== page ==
By Jon Schuppe
MANHATTAN — A former judge investigating Gov. David Paterson’s involvement in an ex-aide’s domestic violence case has concluded that the governor did not break the law but made "errors of judgment" when he placed phone calls to the alleged assault victim.
In a 54-page report released Wednesday afternoon, Judith Kaye also recommended more criminal charges against the former aide, David Johnson. Kaye will refer the case to the Bronx District Attorney’s Office, which is already handling charges Johnson attacked an ex-girlfriend last year.
Kaye also criticized the head of Paterson's State Police protection detail and a second Paterson aide for getting involved in the domestic violence case. And she found errors in the way the New York Police Department handled the incident.
The investigation stemmed from allegations that Johnson assaulted his then-girlfriend, Sherr-Una Booker, in a Bronx apartment they shared on October 31, 2009. In February, the New York Times reported that Paterson and the State Police officials had contacted Booker by phone, raising questions as to whether they had tried to dissuade her from pursuing the case against Johnson. The case was dismissed after Booker failed to show up in court.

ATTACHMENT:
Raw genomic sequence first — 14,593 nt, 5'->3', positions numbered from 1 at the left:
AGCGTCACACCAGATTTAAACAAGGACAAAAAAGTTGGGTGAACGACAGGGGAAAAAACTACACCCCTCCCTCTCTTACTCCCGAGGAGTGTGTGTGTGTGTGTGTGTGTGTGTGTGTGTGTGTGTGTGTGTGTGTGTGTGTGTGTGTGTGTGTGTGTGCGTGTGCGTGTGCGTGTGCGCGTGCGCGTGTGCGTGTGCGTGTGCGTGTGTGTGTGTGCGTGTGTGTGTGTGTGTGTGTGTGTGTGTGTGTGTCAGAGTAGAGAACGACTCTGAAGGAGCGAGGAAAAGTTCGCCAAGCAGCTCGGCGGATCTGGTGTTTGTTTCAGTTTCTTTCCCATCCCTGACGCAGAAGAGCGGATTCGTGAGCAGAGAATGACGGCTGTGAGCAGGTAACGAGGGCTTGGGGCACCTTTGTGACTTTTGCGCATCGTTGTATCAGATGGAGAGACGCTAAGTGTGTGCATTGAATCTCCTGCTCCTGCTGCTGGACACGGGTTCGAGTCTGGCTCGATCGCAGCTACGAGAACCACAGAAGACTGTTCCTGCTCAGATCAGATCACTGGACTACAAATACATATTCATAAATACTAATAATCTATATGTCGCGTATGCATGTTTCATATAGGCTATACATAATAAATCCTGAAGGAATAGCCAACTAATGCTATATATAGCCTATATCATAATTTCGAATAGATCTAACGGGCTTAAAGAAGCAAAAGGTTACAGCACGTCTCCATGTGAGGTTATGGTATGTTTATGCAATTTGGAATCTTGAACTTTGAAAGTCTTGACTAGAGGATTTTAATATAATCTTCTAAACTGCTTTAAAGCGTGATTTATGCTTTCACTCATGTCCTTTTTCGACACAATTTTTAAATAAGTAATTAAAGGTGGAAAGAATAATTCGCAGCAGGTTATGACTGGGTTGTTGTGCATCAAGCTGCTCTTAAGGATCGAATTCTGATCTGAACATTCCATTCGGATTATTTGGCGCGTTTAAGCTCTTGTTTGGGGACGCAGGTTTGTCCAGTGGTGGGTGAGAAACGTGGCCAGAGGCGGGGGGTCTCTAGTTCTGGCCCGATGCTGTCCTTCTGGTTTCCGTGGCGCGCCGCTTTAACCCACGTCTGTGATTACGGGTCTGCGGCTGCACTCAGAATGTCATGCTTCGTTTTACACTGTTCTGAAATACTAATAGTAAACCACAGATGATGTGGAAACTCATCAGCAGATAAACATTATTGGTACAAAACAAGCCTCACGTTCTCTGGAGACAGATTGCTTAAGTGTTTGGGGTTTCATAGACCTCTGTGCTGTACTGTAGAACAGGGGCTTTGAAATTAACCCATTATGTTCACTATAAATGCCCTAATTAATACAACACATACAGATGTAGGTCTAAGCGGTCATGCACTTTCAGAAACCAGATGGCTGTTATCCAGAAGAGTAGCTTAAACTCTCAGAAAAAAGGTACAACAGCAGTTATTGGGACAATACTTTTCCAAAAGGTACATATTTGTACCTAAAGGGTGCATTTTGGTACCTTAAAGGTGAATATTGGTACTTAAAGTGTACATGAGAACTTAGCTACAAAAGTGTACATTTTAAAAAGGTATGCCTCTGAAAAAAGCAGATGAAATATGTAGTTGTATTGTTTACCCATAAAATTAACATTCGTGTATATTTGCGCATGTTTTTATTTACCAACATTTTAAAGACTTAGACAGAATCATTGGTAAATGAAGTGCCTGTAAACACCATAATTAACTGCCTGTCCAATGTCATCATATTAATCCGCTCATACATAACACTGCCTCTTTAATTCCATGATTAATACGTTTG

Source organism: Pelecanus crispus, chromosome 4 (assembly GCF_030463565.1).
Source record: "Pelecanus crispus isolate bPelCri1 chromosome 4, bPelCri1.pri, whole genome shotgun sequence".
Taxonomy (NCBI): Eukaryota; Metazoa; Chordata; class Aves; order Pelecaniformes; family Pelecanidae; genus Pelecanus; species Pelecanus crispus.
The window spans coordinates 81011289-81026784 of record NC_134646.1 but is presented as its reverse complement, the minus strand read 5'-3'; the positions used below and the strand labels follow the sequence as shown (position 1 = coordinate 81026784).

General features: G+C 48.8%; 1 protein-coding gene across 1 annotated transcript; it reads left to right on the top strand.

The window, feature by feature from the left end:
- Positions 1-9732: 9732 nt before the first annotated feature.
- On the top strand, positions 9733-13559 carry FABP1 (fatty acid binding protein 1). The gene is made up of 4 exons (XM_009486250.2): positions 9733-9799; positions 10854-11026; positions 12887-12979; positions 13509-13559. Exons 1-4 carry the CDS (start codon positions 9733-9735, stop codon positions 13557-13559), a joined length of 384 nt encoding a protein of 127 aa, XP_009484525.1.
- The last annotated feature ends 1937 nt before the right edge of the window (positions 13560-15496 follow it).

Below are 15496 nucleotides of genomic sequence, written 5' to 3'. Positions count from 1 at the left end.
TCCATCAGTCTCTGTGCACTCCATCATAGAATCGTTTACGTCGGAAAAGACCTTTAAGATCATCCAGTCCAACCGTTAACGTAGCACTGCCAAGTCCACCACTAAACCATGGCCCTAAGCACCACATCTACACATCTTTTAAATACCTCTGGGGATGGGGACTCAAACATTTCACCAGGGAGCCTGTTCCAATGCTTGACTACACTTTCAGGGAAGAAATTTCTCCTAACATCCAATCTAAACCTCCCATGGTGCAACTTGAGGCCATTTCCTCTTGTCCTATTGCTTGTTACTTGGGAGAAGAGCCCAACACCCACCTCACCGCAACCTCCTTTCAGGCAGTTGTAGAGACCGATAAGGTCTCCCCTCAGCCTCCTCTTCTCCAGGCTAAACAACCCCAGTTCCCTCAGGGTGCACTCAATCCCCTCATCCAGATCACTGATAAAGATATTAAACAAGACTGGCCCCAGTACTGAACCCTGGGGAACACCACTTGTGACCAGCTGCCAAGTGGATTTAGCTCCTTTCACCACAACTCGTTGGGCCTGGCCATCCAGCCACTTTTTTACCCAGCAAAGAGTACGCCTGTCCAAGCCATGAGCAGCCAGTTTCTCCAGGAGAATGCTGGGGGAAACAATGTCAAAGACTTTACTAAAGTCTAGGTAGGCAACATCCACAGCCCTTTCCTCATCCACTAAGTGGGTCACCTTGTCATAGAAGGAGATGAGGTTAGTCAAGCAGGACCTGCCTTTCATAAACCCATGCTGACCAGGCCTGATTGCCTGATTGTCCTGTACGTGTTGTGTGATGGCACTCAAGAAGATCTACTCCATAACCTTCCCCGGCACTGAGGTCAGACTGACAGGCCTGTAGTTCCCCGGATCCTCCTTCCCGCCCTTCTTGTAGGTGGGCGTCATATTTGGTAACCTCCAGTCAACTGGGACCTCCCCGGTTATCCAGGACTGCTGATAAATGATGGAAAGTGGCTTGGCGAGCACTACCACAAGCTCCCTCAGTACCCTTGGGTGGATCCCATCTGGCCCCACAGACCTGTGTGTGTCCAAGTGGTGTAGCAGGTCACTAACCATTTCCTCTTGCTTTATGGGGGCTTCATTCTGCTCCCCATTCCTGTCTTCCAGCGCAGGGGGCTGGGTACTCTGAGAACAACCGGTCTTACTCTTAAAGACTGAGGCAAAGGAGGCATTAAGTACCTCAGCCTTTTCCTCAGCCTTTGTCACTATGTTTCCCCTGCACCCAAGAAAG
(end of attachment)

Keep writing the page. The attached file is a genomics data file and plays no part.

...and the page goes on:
Paterson, who'd taken office after the resignation of Gov. Eliot Spitzer, abandoned his plans for election. He referred the case to Attorney General Andrew Cuomo, who recused himself because he was running for Paterson's job. Cuomo assigned Kaye, former chief judge of the New York Court of Appeals, as an independent counsel.
Kaye and her investigators took sworn testimony from more than 30 witnesses, including Paterson, and examined hundreds of law-enforcement reports, 911 recordings, phone records, travel documents, emails and medical records.
In her report, Kaye said she found "no evidence that the State Police or the Executive Chamber interfered with the NYPD response to the Oct. 31, 2009 domestic incident." But she was troubled in particular by Paterson's behavior.
"There were numerous telephone contacts between the governor and Booker, some that he initiated even after he became aware of the serious nature of her accusations, and even just after he referred this matter to the (Attorney General's Office)," Kaye wrote. Regardless of any good faith on the part of the governor for contacts that he initiated, these were errors of judgment."
Booker said this week that she wanted to pursue the domestic violence case against Johnson.